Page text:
Growing tensions between Russia and the West put Cold War on the horizon

Video transcript.

Mikhail Gorbachev, the last General Secretary of the Soviet Union, recently warned of a new ‘Cold War’. Is this a realistic understanding of the Ukraine crisis?

Professor Stefan Hedlund:

Yes, well Mr Gorbachev was in Berlin recently to take part in the 25th anniversary of the fall of the Berlin wall, which he was instrumental in bringing about, and which rightly earned him the Nobel Peace Prize.

Today, he is not quite on top of things. He suggests that the Americans and Russians need to sit down and talk about things, and this is clearly not going to happen, and is not for some years yet to come.

And he suggests that we’re entering a new Cold War, which is over-dramatising things, we’re not quite there yet. It is serious, but it is definitely not the 1980s again.

Russia could face new sanctions if the Ukraine crisis remains unresolved. If this aggravates the situation, could this lead to a new Cold War?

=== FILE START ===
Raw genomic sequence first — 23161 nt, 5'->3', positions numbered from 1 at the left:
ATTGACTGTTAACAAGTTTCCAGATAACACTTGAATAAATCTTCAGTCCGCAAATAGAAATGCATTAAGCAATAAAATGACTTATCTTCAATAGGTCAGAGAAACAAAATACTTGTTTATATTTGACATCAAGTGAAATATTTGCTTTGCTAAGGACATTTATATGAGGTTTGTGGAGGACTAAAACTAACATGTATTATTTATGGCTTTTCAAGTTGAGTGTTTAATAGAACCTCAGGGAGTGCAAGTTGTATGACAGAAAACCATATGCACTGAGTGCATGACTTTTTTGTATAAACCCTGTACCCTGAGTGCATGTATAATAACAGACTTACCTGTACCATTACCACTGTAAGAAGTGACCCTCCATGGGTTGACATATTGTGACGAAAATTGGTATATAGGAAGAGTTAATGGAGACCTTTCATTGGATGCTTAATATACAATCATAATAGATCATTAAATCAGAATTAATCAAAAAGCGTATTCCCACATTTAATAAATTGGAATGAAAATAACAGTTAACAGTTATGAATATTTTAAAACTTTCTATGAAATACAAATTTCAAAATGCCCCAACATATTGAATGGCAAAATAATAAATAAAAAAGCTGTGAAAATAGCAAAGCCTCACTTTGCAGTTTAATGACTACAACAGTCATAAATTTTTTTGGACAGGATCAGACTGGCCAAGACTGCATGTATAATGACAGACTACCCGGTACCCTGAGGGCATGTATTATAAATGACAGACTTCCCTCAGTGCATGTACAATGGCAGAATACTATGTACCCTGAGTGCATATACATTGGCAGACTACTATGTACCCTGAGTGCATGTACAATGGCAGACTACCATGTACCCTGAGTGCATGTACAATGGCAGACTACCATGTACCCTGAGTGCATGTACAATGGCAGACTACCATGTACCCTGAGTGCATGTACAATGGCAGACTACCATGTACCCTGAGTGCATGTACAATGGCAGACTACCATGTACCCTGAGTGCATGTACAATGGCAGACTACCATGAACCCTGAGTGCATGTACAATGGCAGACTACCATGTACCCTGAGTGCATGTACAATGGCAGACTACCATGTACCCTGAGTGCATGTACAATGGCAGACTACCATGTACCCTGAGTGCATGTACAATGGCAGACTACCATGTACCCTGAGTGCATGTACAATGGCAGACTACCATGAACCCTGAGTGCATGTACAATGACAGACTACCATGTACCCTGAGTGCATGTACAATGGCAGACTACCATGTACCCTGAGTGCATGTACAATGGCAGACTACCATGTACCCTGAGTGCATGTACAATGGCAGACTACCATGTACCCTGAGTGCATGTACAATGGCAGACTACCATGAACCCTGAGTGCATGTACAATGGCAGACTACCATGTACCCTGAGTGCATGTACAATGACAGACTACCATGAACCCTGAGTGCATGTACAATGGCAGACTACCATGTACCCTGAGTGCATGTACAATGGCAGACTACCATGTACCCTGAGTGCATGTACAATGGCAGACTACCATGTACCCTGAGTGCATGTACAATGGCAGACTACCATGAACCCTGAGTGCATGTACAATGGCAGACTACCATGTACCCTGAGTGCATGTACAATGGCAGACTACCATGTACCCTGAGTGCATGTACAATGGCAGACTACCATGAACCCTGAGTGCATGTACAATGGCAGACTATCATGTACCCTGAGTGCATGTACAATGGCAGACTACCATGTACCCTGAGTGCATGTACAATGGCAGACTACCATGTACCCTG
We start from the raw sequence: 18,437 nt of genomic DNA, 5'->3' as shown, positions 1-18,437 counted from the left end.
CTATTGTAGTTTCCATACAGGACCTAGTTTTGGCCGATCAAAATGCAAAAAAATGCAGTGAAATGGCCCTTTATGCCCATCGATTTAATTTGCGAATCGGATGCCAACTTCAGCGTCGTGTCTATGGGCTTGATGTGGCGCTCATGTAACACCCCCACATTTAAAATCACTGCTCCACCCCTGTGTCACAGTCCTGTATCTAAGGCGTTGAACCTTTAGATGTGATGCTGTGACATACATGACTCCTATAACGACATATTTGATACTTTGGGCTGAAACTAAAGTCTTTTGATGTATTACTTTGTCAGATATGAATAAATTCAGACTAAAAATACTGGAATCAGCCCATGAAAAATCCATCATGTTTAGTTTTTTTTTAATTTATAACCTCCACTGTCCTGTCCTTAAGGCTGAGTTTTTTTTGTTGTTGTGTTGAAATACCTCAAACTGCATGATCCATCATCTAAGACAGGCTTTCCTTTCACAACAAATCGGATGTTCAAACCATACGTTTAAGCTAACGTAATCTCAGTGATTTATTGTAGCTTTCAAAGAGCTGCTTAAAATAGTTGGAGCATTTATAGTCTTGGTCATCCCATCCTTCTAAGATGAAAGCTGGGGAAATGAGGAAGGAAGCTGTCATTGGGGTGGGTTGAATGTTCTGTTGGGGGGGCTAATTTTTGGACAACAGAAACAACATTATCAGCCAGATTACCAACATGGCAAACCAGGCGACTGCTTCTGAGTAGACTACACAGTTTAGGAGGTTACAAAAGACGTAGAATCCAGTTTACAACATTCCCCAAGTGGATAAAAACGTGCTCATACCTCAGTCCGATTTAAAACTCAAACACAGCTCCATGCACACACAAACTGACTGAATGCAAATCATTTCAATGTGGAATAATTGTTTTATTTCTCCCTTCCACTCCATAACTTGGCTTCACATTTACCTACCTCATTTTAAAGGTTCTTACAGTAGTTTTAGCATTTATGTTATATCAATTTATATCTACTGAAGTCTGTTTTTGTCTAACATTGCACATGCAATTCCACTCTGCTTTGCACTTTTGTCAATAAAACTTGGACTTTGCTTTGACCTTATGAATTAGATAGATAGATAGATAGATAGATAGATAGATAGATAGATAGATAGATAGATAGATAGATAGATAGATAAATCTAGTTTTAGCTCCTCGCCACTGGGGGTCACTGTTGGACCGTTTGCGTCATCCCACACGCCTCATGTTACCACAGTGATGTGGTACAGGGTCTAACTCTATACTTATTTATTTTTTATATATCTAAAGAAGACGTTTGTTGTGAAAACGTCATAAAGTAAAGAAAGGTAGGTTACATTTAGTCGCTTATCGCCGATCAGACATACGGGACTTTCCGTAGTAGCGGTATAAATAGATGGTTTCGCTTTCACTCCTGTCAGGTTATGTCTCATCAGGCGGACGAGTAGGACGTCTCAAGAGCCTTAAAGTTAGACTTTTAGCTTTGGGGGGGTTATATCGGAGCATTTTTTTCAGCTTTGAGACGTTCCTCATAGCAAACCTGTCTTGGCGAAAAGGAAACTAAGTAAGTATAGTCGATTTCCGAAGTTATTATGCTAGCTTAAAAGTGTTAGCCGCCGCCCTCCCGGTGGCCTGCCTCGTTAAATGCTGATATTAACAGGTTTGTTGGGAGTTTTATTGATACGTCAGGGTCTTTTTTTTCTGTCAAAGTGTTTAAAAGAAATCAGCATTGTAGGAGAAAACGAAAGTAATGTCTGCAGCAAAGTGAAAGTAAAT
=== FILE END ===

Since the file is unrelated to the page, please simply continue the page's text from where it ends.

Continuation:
Professor Stefan Hedlund:

This is where it gets very worrisome. The situation in Ukraine at the moment is unclear and is in some kind of a limbo because nobody really knows what the Russian agenda is, or how far they want to push things.

If it does escalate, or the Russians show absolutely no desire to help resolving matters, then the Europeans in particular will feel that they have to come together to increase the sanctions. And if the sanctions are increased from a level where they are already hurting Russia then the pain will become very great. And that will cause the Russians to retaliate.

And in that type of scenario we are approaching something that could become a new Cold War, and that obviously is very troublesome.

How will the outcome of the 2016 US presidential elections impact on America’s relationship with Russia?

Professor Stefan Hedlund:

I think this will be the watershed. I feel that whether its a Democrat or a Republican who wins the White House the next time round, the United States will be ready to take on Russia to a larger extent than it is now.

If Washington decides, as Ronald Regan did when he put an end to the Cold War with Gorbachev, that you first have to show real strength, then we can start talking. If the White House does decide to confront Russia and not to keep back-peddling, then we may actually end up with Cold War containment and counter-strikes where nuclear weapons are involved in the background.

So, a couple of years down the line this could get very, very ugly.

(photo credit: dpa)